Depression Versus Diagnosis

The newest generation tends to use the word “depression” as slang. However, not all of them actually fall under that term.

Beatriz Warnes

More stories from Beatriz Warnes


The hands that carry the future of society are shaking. They are cold and weak as they have been trying to hold the immense amount of pressure from those before them. They use those nimble fingers to wipe their tears at the end of the day because they believe everyone other than themselves is out to get them, and only some have the ability to get out. 

Sometimes, after a couple tears stream down their faces, people turn to the internet and call themselves “depressed.” They’ll see something that makes them sad and pretend that they have a mental illness that plagues 16 percent of the population, according to the Pew Research Center. The issue is that nearly none of those 16 percent are the ones posting online. In fact, “depression” is now seemingly considered slang and some teenagers aren’t happy about it.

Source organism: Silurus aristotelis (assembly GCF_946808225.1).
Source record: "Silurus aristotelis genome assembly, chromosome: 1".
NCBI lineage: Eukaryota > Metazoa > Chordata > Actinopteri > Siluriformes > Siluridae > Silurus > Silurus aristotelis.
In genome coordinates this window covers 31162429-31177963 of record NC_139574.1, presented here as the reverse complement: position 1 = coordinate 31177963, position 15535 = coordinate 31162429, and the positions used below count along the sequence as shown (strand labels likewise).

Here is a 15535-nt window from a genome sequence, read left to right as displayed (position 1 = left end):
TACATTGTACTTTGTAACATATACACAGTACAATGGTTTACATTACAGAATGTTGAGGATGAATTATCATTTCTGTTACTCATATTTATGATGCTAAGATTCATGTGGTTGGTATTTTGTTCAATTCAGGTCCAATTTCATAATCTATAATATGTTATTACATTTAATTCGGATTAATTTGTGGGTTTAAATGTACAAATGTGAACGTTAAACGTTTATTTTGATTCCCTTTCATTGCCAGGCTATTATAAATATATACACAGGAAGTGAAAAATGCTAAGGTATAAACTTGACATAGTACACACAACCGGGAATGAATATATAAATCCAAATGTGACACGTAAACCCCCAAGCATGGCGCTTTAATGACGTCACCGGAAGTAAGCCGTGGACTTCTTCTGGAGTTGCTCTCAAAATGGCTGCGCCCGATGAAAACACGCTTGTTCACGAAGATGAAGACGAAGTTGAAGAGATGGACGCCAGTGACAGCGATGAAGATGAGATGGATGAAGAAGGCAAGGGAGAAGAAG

“I don’t think [calling depression a joke] is too morally justified,” freshman Claire Downey said. “You could be hurting some if you’re saying that. There could be someone who is actually having a mental struggle and if you’re making jokes about, that’s just not okay.”

An article produced by the Huffington Post included information on the exaggeration of mental illnesses. They explain how mental health disorders should not be used as metaphors for those simply going through a rough spot.

However, older generations tend to think that the people complaining are the ones exaggerating. They believe that terms such as “depression” have now become slang and it is just about time to get used to it. Along with that, those in older generations think young teens and adults are purely whining about their mental health

“Looks like the snowflakes are suffering from a solid case of what goes around, comes around,” writer Cheryl K. Chumley of the Washington Post said. “Living a life of ‘ME’ doesn’t seem all it’s cracked up to be. And on that, boo freaking hoo. Go join the military or something.”

It was 2015 that suicide among teen girls hit a 40-year-high. Downplaying those that are legitimately depressed leave them with feelings of unworthiness. Those who are older should try and help teenagers who are struggling. It is their job to comfort whomever is sad, or maybe depressed—who can even tell anymore?